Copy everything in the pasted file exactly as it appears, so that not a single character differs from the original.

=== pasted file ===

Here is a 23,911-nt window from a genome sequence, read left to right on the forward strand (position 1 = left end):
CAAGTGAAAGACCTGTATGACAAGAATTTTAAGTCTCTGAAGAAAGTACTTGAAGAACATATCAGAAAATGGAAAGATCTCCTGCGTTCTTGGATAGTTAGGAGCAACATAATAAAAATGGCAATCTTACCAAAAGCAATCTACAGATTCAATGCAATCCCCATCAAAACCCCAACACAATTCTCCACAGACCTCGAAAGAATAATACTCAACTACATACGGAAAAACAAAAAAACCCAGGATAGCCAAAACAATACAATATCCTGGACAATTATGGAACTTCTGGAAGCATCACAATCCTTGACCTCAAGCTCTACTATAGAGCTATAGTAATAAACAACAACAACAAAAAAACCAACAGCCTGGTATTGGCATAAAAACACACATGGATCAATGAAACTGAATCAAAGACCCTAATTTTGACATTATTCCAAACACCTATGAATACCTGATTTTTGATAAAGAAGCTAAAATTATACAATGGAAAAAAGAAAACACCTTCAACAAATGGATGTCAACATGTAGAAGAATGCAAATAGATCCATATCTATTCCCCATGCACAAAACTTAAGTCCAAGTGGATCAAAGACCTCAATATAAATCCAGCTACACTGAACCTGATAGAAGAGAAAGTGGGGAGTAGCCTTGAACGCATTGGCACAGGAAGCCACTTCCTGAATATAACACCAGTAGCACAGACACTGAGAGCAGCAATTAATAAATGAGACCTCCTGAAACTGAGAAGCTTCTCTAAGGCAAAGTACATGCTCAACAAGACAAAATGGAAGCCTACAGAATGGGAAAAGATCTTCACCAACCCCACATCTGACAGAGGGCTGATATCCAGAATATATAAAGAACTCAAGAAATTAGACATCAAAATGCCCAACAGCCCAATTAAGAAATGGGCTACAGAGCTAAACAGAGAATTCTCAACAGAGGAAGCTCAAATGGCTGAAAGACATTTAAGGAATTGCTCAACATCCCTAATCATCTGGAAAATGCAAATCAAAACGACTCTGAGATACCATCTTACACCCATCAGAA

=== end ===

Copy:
Here is a 23,911-nt window from a genome sequence, read left to right on the forward strand (position 1 = left end):
CAAGTGAAAGACCTGTATGACAAGAATTTTAAGTCTCTGAAGAAAGTACTTGAAGAACATATCAGAAAATGGAAAGATCTCCTGCGTTCTTGGATAGTTAGGAGCAACATAATAAAAATGGCAATCTTACCAAAAGCAATCTACAGATTCAATGCAATCCCCATCAAAACCCCAACACAATTCTCCACAGACCTCGAAAGAATAATACTCAACTACATACGGAAAAACAAAAAAACCCAGGATAGCCAAAACAATACAATATCCTGGACAATTATGGAACTTCTGGAAGCATCACAATCCTTGACCTCAAGCTCTACTATAGAGCTATAGTAATAAACAACAACAACAAAAAAACCAACAGCCTGGTATTGGCATAAAAACACACATGGATCAATGAAACTGAATCAAAGACCCTAATTTTGACATTATTCCAAACACCTATGAATACCTGATTTTTGATAAAGAAGCTAAAATTATACAATGGAAAAAAGAAAACACCTTCAACAAATGGATGTCAACATGTAGAAGAATGCAAATAGATCCATATCTATTCCCCATGCACAAAACTTAAGTCCAAGTGGATCAAAGACCTCAATATAAATCCAGCTACACTGAACCTGATAGAAGAGAAAGTGGGGAGTAGCCTTGAACGCATTGGCACAGGAAGCCACTTCCTGAATATAACACCAGTAGCACAGACACTGAGAGCAGCAATTAATAAATGAGACCTCCTGAAACTGAGAAGCTTCTCTAAGGCAAAGTACATGCTCAACAAGACAAAATGGAAGCCTACAGAATGGGAAAAGATCTTCACCAACCCCACATCTGACAGAGGGCTGATATCCAGAATATATAAAGAACTCAAGAAATTAGACATCAAAATGCCCAACAGCCCAATTAAGAAATGGGCTACAGAGCTAAACAGAGAATTCTCAACAGAGGAAGCTCAAATGGCTGAAAGACATTTAAGGAATTGCTCAACATCCCTAATCATCTGGAAAATGCAAATCAAAACGACTCTGAGATACCATCTTACACCCATCAGAA